Also on the tour is the Art Gallery of Peel, which will be exhibiting Sydney Drum, a Canadian artist based in New York, and Kelly McNeil.

Visual Arts Brampton and Beaux-Arts Brampton will both have line-ups of local artist members. VAB has confirmed displays by William Band, Bridget Doughty, Betty Jean Evans, Marguerite Finlayson, Conrad Mieschke, Keith Moreau, Mary Noble, Olga Rudge, and Elizabeth Patrick.

Sample works representing each location on the tour will be shown at the Brampton City Hall’s Atrium Gallery.

Turkey’s President Erdogan proposes converting Hagia Sophia Museum to mosque

Sunday, March 31, 2019

On Wednesday, as a part of his pre-election campaign, the Turkish President Recep Tayyip Erdo?an pledged converting Hagia Sophia, formerly a Greek Orthodox church and now a museum, to a mosque, following the election today. He announced this change by live television on Wednesday and again verbally in a rally on Friday, despite criticism by the Greek foreign minister and United Nations Educational, Scientific and Cultural Organization (UNESCO) who questioned his authority to make the change.

On Friday in Istanbul, as a part of an election rally, Erdogan said, “After elections, we will change Hagia Sophia’s name from museum to mosque[…] We have some plans and we are going to implement these plans.” Earlier this week on Wednesday on the live television, President Erdogan said — as reported by Hurriyet Daily News — “Ayasofya [Haghia Sophia] will no longer be called a museum. Its status will change. We will call it a mosque”.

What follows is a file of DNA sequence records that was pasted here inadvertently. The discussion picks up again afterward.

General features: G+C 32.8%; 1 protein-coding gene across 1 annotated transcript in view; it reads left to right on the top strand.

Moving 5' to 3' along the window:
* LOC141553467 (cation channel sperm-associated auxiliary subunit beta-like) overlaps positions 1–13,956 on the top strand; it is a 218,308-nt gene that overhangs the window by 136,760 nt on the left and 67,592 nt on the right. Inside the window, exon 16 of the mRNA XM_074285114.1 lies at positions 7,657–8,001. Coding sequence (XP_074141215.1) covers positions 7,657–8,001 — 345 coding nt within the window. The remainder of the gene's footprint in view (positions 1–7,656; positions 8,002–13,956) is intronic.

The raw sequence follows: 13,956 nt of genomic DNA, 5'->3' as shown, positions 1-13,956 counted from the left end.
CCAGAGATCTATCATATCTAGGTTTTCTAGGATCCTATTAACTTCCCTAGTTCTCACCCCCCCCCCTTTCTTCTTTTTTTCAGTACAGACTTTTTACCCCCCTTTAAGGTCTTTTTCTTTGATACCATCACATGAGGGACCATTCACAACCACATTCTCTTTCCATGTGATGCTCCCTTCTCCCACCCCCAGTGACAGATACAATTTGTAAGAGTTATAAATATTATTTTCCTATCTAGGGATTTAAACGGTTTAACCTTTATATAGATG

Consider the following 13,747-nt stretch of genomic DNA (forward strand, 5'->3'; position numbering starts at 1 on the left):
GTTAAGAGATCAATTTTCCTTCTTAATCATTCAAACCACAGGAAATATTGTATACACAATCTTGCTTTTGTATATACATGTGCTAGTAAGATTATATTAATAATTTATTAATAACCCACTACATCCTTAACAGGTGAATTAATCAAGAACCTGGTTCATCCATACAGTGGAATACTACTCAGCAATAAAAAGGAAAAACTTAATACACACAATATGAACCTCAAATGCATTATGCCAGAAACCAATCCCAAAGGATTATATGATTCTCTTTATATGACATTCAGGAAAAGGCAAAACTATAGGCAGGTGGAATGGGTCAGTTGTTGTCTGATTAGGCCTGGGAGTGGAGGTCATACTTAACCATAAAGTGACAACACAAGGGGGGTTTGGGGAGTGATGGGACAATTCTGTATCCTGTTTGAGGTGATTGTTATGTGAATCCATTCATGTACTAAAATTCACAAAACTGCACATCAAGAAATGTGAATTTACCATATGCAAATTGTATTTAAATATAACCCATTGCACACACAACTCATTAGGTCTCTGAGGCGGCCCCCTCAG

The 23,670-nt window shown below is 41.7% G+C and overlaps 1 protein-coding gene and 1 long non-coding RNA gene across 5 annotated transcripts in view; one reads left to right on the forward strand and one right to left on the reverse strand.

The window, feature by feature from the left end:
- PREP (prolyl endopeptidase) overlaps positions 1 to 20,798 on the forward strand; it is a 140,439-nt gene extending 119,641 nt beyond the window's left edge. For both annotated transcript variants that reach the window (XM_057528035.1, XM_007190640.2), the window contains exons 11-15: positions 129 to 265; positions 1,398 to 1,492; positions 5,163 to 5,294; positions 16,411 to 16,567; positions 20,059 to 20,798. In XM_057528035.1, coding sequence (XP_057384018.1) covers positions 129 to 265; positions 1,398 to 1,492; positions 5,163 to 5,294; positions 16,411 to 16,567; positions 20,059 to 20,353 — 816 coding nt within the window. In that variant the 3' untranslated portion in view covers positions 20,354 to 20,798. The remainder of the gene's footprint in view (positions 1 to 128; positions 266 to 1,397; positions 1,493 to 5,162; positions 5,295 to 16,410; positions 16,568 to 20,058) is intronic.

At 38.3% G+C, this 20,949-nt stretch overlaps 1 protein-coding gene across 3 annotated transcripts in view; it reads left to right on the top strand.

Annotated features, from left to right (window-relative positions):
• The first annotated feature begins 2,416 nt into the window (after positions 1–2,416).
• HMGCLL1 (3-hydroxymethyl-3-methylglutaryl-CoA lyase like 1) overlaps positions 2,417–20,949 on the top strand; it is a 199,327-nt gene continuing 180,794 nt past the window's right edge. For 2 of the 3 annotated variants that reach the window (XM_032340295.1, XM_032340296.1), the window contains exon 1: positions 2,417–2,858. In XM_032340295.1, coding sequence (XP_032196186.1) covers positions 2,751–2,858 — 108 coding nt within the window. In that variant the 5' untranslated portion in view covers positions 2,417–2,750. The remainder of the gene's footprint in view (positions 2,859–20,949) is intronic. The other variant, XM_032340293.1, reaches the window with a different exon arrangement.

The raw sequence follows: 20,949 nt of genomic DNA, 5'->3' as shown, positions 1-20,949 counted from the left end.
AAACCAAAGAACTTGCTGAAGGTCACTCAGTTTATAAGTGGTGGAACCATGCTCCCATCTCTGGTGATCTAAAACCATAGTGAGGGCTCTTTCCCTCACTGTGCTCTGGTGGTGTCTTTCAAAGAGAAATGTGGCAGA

This Wednesday Greek Foreign Minister George Katrougalos emphasized the requirement of approval by UNESCO, saying “It [Haghia Sophia] is not only a great temple of Christendom — the largest for many centuries — it also belongs to humanity. It has been recognized by UNESCO, as part of our global cultural heritage. So any questioning of this status is not just an insult to the sentiments of Christians, it is an insult to the international community and international law”, as quoted by Greek Reporter. In an interview with Sputnik News, UNESCO also said that this change would require its approval.

This Thursday the United States Commission on International Religious Freedom (USCIRF) also criticized the move, this time not only implying approval would be required, but also recommending to maintain the status of the monument as a museum. They released a statement which said, “Hagia Sophia bears profound historical and spiritual significance to Muslims and Christians alike, and its status as a museum must be maintained”.

On live television Erdogan also attacked the proclamation of Golan Heights as official Israeli territory by the President of the United States Donald Trump, which was made on Monday. This proclamation contradicted the United Nations’ official position on status of the territory, which belonged to Syria and was occupied by Israel.